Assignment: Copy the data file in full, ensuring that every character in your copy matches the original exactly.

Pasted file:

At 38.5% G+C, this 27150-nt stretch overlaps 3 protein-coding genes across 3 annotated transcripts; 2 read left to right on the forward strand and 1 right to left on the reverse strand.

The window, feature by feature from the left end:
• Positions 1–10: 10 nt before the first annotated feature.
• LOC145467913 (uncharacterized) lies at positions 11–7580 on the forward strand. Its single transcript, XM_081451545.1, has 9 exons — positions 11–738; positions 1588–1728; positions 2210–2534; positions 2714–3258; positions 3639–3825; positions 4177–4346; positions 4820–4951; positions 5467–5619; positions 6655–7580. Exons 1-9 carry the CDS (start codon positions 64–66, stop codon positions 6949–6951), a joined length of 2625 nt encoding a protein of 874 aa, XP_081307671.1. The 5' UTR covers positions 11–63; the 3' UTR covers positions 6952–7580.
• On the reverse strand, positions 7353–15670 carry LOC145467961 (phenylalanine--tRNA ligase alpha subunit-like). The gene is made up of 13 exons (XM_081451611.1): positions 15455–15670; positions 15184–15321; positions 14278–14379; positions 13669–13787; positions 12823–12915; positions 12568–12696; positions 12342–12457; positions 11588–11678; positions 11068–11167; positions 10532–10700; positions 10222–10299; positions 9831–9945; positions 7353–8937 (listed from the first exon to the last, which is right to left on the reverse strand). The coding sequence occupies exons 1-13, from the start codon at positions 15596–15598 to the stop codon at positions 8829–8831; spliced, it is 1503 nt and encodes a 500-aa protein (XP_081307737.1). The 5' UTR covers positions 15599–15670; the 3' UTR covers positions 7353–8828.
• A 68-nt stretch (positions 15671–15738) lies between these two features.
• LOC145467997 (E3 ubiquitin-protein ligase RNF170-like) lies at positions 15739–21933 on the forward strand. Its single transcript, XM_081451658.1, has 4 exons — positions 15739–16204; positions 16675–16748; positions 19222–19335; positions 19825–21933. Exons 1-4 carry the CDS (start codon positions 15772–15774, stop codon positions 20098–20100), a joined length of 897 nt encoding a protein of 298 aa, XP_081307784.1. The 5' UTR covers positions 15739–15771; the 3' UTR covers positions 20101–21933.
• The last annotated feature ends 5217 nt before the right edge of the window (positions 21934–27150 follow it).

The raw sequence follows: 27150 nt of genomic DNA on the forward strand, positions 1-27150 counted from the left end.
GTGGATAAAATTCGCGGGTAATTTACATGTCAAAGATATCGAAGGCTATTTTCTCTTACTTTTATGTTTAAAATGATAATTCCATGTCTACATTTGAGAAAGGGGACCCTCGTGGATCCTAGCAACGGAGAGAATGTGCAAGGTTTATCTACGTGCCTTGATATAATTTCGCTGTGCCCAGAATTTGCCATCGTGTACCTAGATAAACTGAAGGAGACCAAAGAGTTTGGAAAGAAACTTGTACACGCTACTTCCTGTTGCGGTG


At 38.5% G+C, this 27150-nt stretch overlaps 3 protein-coding genes across 3 annotated transcripts; 2 read left to right on the forward strand and 1 right to left on the reverse strand.

The window, feature by feature from the left end:
• Positions 1–10: 10 nt before the first annotated feature.
• LOC145467913 (uncharacterized) lies at positions 11–7580 on the forward strand. Its single transcript, XM_081451545.1, has 9 exons — positions 11–738; positions 1588–1728; positions 2210–2534; positions 2714–3258; positions 3639–3825; positions 4177–4346; positions 4820–4951; positions 5467–5619; positions 6655–7580. Exons 1-9 carry the CDS (start codon positions 64–66, stop codon positions 6949–6951), a joined length of 2625 nt encoding a protein of 874 aa, XP_081307671.1. The 5' UTR covers positions 11–63; the 3' UTR covers positions 6952–7580.
• On the reverse strand, positions 7353–15670 carry LOC145467961 (phenylalanine--tRNA ligase alpha subunit-like). The gene is made up of 13 exons (XM_081451611.1): positions 15455–15670; positions 15184–15321; positions 14278–14379; positions 13669–13787; positions 12823–12915; positions 12568–12696; positions 12342–12457; positions 11588–11678; positions 11068–11167; positions 10532–10700; positions 10222–10299; positions 9831–9945; positions 7353–8937 (listed from the first exon to the last, which is right to left on the reverse strand). The coding sequence occupies exons 1-13, from the start codon at positions 15596–15598 to the stop codon at positions 8829–8831; spliced, it is 1503 nt and encodes a 500-aa protein (XP_081307737.1). The 5' UTR covers positions 15599–15670; the 3' UTR covers positions 7353–8828.
• A 68-nt stretch (positions 15671–15738) lies between these two features.
• LOC145467997 (E3 ubiquitin-protein ligase RNF170-like) lies at positions 15739–21933 on the forward strand. Its single transcript, XM_081451658.1, has 4 exons — positions 15739–16204; positions 16675–16748; positions 19222–19335; positions 19825–21933. Exons 1-4 carry the CDS (start codon positions 15772–15774, stop codon positions 20098–20100), a joined length of 897 nt encoding a protein of 298 aa, XP_081307784.1. The 5' UTR covers positions 15739–15771; the 3' UTR covers positions 20101–21933.
• The last annotated feature ends 5217 nt before the right edge of the window (positions 21934–27150 follow it).

The raw sequence follows: 27150 nt of genomic DNA on the forward strand, positions 1-27150 counted from the left end.
GTGGATAAAATTCGCGGGTAATTTACATGTCAAAGATATCGAAGGCTATTTTCTCTTACTTTTATGTTTAAAATGATAATTCCATGTCTACATTTGAGAAAGGGGACCCTCGTGGATCCTAGCAACGGAGAGAATGTGCAAGGTTTATCTACGTGCCTTGATATAATTTCGCTGTGCCCAGAATTTGCCATCGTGTACCTAGATAAACTGAAGGAGACCAAAGAGTTTGGAAAGAAACTTGTACACGCTACTTCCTGTTGCGGTG